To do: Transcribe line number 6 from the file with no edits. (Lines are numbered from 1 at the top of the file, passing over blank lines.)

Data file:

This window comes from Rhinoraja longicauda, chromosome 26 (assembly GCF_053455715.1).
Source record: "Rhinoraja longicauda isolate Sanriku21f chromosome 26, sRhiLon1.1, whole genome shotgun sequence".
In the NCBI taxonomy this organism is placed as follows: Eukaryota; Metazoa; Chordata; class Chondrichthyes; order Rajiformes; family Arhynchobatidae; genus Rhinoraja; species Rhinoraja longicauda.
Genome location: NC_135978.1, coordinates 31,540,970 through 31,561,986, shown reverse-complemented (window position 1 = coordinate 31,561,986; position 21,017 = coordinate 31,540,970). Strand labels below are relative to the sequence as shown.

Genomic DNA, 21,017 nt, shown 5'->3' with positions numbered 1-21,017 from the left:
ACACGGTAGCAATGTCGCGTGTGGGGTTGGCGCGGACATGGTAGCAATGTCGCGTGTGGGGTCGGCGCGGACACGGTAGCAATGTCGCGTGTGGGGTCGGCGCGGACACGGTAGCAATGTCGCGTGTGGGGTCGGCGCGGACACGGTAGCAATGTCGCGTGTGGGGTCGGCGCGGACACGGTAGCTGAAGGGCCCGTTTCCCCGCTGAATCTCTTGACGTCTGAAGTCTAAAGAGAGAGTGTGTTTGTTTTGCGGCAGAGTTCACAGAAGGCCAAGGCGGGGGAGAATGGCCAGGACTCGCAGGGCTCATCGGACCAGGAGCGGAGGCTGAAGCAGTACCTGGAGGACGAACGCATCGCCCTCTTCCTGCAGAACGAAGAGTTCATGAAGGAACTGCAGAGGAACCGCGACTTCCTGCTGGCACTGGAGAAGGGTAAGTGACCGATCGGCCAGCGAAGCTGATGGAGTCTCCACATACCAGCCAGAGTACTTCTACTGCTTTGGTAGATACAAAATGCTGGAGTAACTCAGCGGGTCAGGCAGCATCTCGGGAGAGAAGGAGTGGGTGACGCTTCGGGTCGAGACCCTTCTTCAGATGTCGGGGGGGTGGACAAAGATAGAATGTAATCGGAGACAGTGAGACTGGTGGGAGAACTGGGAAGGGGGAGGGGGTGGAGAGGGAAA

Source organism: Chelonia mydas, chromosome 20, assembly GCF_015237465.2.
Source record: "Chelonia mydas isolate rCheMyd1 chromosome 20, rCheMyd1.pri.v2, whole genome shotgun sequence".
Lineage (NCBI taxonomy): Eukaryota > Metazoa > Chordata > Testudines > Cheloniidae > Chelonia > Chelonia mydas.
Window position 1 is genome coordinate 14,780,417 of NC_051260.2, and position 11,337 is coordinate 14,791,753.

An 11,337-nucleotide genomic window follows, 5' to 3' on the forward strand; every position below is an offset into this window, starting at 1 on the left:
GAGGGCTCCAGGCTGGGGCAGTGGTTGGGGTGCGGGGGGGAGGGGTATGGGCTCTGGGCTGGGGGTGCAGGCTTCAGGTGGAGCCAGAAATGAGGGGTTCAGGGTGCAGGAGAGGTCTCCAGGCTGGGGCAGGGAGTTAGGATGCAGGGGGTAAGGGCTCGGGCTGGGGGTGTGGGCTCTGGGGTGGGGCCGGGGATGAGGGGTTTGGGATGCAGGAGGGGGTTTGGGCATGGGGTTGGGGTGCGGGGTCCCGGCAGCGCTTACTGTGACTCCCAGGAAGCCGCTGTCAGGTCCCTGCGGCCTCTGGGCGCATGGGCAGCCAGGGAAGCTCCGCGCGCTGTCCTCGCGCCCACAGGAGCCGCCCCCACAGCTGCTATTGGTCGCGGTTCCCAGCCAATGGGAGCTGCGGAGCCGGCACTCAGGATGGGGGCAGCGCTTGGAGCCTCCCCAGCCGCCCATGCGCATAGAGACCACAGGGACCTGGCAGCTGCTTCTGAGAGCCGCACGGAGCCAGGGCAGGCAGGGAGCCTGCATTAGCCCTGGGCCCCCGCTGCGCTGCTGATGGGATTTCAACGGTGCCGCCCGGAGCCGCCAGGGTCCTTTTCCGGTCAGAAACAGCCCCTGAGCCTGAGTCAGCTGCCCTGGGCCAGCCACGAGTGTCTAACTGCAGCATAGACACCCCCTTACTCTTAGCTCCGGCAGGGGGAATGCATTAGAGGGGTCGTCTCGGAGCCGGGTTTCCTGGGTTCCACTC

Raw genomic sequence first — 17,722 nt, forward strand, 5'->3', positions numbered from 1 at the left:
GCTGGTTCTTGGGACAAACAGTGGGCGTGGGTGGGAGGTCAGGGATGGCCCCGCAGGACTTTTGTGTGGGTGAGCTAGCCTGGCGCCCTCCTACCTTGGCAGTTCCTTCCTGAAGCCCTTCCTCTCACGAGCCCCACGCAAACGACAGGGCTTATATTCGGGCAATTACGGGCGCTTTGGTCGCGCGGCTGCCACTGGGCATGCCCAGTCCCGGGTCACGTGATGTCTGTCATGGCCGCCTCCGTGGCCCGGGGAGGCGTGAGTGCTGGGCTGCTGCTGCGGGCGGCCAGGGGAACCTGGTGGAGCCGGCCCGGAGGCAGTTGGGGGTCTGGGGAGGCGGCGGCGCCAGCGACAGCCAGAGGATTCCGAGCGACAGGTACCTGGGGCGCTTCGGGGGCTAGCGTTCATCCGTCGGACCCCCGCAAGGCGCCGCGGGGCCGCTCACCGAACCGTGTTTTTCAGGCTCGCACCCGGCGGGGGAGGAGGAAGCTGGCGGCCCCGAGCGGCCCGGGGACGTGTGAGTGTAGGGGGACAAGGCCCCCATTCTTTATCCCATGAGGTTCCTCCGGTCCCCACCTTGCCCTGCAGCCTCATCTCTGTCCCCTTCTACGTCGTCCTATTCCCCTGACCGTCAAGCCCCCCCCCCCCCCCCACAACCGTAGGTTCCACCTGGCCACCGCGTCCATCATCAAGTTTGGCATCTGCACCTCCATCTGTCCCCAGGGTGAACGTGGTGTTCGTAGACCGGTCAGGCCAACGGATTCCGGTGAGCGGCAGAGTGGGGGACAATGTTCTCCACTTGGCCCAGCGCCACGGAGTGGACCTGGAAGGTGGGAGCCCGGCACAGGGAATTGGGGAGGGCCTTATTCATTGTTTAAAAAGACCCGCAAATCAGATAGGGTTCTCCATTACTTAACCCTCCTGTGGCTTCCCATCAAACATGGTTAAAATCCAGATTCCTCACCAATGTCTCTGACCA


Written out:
ACACGGTAGCAATGTCGCGTGTGGGGTTGGCGCGGACATGGTAGCAATGTCGCGTGTGGGGTCGGCGCGGACACGGTAGCAATGTCGCGTGTGGGGTCGGCGCGGACACGGTAGCAATGTCGCGTGTGGGGTCGGCGCGGACACGGTAGCAATGTCGCGTGTGGGGTCGGCGCGGACACGGTAGCTGAAGGGCCCGTTTCCCCGCTGAATCTCTTGACGTCTGAAGTCTAAAGAGAGAGTGTGTTTGTTTTGCGGCAGAGTTCACAGAAGGCCAAGGCGGGGGAGAATGGCCAGGACTCGCAGGGCTCATCGGACCAGGAGCGGAGGCTGAAGCAGTACCTGGAGGACGAACGCATCGCCCTCTTCCTGCAGAACGAAGAGTTCATGAAGGAACTGCAGAGGAACCGCGACTTCCTGCTGGCACTGGAGAAGGGTAAGTGACCGATCGGCCAGCGAAGCTGATGGAGTCTCCACATACCAGCCAGAGTACTTCTACTGCTTTGGTAGATACAAAATGCTGGAGTAACTCAGCGGGTCAGGCAGCATCTCGGGAGAGAAGGAGTGGGTGACGCTTCGGGTCGAGACCCTTCTTCAGATGTCGGGGGGGTGGACAAAGATAGAATGTAATCGGAGACAGTGAGACTGGTGGGAGAACTGGGAAGGGGGAGGGGGTGGAGAGGGAAA